Published by Simon Pulse, an imprint of Simon & Schuster Children’s Publishing Division, 2011

About these ads

12 Responses

  1. This author was at the UCF book fair last year and I was wondering how this one was. It doesn’t sound quite as good as I was hoping but if nothing else it sounds like it brings up some good things to talk about!

  2. I like how you’ve put that triangle, including the violin (even if it makes sense, you’ve still written it well). As a musician I love stories about music, but the way the characters possibly like each other/are using each other sounds a really good theme and very appealing. The mother though, ick! I’ve never understood the idea of living through your kids, it would never be the same.

  3. I was very interested in the relationship between Carmen and her mother, what I thought was the best part of the book. But I really didn’t like the romance with Jeremy, finding it took away from what I considered to be the more interesting elements.

  4. I have this one and Martinez’s second novel on my shelves and I do plan to get to them eventually. This one doesn’t sound amazing but definitely interesting enough to make me want to check it out.

  5. This sounds interesting. I haven’t embraced YA like I did in the past but I do think I will mix it up some this year. I might not add this one but your reviews of this genre are always the best!!

  6. Sounds like a good mix of story elements to keep it from being the same old YA thing.

  7. Very nice review! As the mother of a young violinist, this book sounds appealing to me.

  8. “we have a girl, we have a boy, and we have: the violin!”=> LOL. So glad you liked it.

  9. Fooled me — I thought the cover was an ad for a new iOS. Come on everyone, time to upgrade from Snow Leopard to Virtuosity.

  10. I have always thought it must be terribly stressful to be a prodigy at anything. I like being a regular level of good at things. I wouldn’t mind being a slightly better pianist, but I think I’d rather be semi-crappy (which is what I currently am) than insanely good.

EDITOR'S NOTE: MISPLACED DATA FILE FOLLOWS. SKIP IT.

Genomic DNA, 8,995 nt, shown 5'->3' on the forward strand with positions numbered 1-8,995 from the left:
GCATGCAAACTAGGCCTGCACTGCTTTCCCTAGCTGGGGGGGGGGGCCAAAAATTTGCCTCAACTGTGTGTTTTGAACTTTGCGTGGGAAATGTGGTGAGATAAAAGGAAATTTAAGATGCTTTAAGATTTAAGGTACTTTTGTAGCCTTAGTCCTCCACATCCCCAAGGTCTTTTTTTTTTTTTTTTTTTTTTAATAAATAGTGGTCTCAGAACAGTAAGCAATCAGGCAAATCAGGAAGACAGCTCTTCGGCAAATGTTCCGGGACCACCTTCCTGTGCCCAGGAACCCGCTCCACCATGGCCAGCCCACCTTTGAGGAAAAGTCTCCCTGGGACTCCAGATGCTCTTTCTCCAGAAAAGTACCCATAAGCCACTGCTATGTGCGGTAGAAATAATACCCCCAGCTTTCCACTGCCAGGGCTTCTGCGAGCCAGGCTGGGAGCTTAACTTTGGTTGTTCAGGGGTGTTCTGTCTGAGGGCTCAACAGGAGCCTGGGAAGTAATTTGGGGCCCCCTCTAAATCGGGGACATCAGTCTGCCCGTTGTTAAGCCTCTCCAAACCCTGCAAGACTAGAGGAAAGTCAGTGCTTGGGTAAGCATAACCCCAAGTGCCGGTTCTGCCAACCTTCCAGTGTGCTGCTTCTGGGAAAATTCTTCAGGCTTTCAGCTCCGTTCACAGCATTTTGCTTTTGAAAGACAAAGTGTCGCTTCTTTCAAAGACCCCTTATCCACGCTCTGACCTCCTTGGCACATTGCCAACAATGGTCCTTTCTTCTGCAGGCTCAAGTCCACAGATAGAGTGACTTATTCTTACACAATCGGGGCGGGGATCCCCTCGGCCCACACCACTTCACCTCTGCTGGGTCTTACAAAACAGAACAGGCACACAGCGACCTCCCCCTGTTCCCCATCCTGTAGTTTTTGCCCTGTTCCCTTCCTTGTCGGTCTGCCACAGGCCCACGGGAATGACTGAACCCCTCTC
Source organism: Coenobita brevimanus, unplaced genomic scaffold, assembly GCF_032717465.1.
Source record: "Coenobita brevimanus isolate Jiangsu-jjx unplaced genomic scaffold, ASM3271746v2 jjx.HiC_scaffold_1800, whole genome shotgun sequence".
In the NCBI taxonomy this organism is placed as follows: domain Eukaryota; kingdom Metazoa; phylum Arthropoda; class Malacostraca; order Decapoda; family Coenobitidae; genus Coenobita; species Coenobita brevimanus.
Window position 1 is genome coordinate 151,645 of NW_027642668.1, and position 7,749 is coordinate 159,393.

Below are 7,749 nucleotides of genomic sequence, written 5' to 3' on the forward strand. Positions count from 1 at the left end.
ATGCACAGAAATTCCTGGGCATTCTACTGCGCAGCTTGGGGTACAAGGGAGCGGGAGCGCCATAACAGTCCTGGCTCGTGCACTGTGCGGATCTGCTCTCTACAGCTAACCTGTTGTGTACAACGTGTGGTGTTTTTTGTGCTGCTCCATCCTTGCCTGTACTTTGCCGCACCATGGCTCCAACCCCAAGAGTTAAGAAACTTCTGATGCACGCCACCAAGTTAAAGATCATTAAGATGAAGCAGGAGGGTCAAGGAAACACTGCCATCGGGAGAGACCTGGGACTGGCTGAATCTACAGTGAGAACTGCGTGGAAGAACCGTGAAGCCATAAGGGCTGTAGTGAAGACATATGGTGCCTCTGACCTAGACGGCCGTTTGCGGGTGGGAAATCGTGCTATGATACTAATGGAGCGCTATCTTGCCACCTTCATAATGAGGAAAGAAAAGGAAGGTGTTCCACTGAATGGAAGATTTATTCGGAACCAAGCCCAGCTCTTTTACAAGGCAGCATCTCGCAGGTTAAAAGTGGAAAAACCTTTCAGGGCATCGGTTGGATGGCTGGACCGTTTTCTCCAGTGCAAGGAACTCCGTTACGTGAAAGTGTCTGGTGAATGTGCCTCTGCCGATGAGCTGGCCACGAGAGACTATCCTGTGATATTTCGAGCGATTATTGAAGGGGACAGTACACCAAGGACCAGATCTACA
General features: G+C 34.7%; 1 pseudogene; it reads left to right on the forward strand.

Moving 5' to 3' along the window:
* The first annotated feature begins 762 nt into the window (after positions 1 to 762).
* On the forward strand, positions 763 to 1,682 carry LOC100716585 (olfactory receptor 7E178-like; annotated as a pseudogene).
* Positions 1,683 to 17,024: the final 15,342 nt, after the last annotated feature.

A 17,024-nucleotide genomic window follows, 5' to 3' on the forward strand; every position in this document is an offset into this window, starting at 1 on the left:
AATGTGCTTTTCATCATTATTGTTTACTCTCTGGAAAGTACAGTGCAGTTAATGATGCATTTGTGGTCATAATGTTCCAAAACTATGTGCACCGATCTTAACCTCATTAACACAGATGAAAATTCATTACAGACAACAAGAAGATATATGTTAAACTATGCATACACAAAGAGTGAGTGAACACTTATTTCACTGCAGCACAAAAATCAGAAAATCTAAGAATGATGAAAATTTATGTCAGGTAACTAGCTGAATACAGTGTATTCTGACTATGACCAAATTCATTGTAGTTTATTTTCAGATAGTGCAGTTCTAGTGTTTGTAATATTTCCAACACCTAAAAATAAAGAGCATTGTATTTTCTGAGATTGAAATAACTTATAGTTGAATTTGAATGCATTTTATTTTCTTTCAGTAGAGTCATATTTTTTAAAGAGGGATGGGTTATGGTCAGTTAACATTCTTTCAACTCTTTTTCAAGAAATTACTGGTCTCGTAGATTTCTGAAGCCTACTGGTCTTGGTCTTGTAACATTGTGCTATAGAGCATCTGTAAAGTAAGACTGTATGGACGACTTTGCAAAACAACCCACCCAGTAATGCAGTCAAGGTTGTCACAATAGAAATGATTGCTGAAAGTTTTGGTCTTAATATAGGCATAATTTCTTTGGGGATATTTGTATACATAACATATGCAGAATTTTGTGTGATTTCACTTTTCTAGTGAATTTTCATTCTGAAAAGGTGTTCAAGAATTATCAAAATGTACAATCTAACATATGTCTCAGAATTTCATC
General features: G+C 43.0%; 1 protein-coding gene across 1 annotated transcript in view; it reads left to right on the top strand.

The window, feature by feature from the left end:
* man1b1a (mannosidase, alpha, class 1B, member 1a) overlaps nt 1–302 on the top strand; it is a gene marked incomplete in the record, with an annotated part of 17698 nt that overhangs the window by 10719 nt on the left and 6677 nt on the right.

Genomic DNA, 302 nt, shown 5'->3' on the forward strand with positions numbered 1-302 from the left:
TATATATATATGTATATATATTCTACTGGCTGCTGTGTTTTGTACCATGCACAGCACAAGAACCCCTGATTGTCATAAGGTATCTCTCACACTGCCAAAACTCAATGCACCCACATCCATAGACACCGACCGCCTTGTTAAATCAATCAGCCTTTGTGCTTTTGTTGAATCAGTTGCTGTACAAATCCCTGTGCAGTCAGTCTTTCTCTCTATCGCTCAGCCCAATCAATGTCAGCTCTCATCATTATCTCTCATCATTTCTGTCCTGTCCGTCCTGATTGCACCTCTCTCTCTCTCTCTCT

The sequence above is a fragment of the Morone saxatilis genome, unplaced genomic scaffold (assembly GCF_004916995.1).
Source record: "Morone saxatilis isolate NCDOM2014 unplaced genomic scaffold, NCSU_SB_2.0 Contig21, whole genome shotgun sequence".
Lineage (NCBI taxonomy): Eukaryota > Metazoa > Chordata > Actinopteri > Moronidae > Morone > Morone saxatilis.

11. No wicked stepmother? Wow — highly unusual. This book does look promising for a number of reasons. I’m thinking potential book club discussion.

  12. You do make this sound really good. I remember having an egalley of this one and then never getting around to it. Now I’m regretting that. I rather like the things you mention as discussion points: stepparents who are the more loving caregiver? That’s a nice contrast to the usual stereotype in fiction. The idea of children being pushed too hard is a very pressing one in Dutch news coverage lately. Sounds like this book might need to be translated ;)

Leave a Reply

Fill in your details below or click an icon to log in:

WordPress.com Logo

You are commenting using your WordPress.com account. Log Out / Change )

Twitter picture

You are commenting using your Twitter account. Log Out / Change )

Facebook photo

You are commenting using your Facebook account. Log Out / Change )

Google+ photo

You are commenting using your Google+ account. Log Out / Change )

Connecting to %s

Follow

Get every new post delivered to your Inbox.

Join 284 other followers

%d bloggers like this: